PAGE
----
Focus on Coaching: Phil Hayes offers expert team coaching

Phil HayesPhil Hayes has over 20 years of experience in coaching and team development. He is the executive director of London-based training and coaching company Management Futures. Phil spoke to me about team coaching and how it can help project teams.
Phil, I have heard of coaching individuals and I can see how that could be extended to a functional team that works together. Project teams are often together for a short time. How can coaching work in this environment?
The faster it takes to agree on how to work, the less connected the team will likely be. It is more important for teams that are not closely connected. It is important to establish ground rules and protocols early in the process to ensure that the team works together.
This includes the team ethos as well as acceptable interpersonal behaviors, which can cause friction.
Line management responsibility for team members is rarely given to project managers. This can help or hinder team coaching.
It is easier to work with the team on communication and values issues when the project manager is not the direct manager. Coaching project teams is about aligning the team as quickly as possible.
Project teams allow individuals to bring in the interests of their organization or from outside organizations. This can make the politics and dynamics of the project team more complicated.
The whole system is present in the room with the individual members. It’s not like working in a team without regular contact and achieving long-term goals. Coaching is essential to help team members get the best from each other and manage conflicts.
Yes, people can bring a lot of baggage to the project team. This sounds difficult to manage. Are project managers equipped to handle these challenges?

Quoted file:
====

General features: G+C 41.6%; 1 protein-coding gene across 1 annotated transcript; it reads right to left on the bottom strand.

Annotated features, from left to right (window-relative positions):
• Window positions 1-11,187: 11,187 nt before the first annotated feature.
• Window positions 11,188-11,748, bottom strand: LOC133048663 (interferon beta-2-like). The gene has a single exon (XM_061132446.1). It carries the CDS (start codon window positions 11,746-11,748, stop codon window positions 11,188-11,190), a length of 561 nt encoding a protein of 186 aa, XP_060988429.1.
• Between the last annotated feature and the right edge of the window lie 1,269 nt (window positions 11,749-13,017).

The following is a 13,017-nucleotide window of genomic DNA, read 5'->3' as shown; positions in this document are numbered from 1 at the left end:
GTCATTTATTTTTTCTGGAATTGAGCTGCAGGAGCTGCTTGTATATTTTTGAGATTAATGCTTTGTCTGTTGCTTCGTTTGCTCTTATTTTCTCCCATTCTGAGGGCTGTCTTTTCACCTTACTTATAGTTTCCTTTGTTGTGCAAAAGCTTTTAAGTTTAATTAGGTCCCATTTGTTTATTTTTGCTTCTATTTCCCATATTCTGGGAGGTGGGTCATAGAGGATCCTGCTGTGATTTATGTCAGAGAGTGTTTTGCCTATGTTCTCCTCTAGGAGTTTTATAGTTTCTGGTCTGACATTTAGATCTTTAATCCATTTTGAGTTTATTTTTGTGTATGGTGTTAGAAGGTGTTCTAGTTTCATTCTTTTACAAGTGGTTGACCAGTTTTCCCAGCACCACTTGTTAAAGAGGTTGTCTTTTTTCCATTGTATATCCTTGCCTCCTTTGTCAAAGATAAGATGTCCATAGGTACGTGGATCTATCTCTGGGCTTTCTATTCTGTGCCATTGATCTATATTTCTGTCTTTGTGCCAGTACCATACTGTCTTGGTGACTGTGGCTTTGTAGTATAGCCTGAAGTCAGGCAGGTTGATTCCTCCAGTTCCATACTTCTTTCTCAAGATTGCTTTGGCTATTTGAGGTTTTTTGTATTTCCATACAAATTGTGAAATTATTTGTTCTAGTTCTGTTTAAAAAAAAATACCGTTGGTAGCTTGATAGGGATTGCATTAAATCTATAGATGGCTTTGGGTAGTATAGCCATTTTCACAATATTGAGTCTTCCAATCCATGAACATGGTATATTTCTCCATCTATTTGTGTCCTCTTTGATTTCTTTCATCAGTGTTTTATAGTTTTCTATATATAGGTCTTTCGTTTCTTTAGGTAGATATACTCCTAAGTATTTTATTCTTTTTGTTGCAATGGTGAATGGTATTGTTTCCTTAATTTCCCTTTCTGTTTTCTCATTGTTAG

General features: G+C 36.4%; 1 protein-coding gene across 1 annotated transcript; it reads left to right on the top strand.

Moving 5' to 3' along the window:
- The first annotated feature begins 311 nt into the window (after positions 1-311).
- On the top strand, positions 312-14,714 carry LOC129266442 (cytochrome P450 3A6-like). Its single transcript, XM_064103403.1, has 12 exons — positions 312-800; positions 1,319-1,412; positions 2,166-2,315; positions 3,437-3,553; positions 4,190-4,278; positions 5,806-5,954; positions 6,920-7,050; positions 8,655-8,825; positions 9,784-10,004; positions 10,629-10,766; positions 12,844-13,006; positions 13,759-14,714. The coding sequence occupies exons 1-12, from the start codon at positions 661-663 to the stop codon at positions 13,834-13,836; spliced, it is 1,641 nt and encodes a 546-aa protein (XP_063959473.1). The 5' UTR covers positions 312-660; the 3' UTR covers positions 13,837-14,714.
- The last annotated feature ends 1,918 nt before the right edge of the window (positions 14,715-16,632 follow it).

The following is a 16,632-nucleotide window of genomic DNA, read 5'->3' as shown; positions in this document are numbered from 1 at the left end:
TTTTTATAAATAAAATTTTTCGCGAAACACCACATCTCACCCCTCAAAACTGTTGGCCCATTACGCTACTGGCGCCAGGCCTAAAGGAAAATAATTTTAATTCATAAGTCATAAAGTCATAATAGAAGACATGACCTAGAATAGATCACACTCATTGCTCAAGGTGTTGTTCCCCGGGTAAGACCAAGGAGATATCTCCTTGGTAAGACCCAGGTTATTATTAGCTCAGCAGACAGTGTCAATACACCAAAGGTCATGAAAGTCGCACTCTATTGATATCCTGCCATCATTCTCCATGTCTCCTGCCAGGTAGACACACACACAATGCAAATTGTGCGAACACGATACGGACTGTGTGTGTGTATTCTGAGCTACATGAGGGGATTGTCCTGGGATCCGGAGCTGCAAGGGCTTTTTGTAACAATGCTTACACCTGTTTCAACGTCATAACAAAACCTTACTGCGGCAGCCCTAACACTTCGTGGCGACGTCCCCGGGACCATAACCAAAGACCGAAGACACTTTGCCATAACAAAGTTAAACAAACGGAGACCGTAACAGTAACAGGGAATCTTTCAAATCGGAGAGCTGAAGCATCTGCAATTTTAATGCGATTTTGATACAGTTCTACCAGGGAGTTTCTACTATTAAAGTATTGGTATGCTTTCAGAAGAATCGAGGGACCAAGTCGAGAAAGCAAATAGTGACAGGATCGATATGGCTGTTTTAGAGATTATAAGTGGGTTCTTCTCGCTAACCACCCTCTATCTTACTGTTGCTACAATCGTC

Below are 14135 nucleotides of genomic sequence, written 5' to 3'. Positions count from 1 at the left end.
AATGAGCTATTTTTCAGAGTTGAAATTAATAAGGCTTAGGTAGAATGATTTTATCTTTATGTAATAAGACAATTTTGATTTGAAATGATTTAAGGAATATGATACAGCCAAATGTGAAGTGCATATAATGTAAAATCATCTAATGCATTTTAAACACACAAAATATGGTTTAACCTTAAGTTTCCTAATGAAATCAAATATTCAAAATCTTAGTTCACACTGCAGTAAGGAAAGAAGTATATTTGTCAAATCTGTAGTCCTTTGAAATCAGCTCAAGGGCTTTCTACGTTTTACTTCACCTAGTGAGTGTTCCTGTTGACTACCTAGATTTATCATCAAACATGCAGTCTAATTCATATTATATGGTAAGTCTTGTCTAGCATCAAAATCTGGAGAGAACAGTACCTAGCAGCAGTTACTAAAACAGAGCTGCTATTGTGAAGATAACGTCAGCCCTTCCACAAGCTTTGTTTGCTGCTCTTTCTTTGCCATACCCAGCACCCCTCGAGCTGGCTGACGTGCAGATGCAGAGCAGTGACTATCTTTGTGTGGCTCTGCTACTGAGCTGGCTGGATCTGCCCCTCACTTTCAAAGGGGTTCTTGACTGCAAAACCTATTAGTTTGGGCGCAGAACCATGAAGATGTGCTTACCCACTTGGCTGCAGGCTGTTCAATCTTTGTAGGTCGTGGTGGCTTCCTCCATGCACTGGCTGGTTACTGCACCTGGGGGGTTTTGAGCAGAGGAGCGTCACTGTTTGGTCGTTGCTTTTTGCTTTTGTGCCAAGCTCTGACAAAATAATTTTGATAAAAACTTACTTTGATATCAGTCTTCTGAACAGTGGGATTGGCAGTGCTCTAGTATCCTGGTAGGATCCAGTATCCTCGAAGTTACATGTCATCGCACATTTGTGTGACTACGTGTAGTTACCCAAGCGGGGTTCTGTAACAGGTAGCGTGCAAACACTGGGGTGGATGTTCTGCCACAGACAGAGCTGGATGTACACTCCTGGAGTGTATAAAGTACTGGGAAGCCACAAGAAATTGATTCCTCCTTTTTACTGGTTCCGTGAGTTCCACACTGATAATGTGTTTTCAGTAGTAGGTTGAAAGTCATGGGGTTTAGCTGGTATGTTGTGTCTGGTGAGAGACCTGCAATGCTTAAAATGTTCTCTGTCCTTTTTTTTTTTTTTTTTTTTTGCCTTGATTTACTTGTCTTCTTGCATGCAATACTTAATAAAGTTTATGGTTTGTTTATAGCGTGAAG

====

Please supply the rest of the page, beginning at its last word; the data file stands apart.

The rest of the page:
Sometimes they aren’t! Sometimes project managers can benefit from individual coaching. They are often skilled technical experts but have poor leadership and people skills.
What should you consider if you are interested in team coaching?
It is best to have experience in at least one of the following areas: 1 to 1 executive coaching or training, organizational development consultancy, facilitation, facilitation, and facilitation. It is preferable to have a background in more than one of the above areas.
This probably excludes a lot project managers. It’s a smart idea to hire experts because you can see the potential damage that could be done if a team coaching intervention fails to go according to plan. How did you get there?
It’s called osmosis. Over time, I began working with teams, providing team building, facilitation, and training. Teams began asking me to work with them. While you need to establish a reputation in these areas, there is no clear career path. In a sense you must look for the work.
What should I do if I want to find a qualified, experienced coach to help my project team?
You need someone who has a track record and can show you through examples and case studies the benefits of team coaching. You should ask for references. It is also important to feel confident in their credibility.
Although it is subjective, it is a combination personal impact and track records. They should be easy to deal with and should speak about practical outcomes, not theory. It is a very practical discipline. My teams want results, not rhetoric. Therefore, I look for someone who is grounded and practical.
Okay, let’s say that I have found the perfect team coach. How can I convince my Project Sponsor that he/she should pay?
It all depends on the sponsor! Although there isn’t much research on team coaching and organizations like CIPD have done some research on the effectiveness of different interventions, there is not much. Talk to someone who has experienced team coaching and can share their experiences. Talk to someone else if that fails.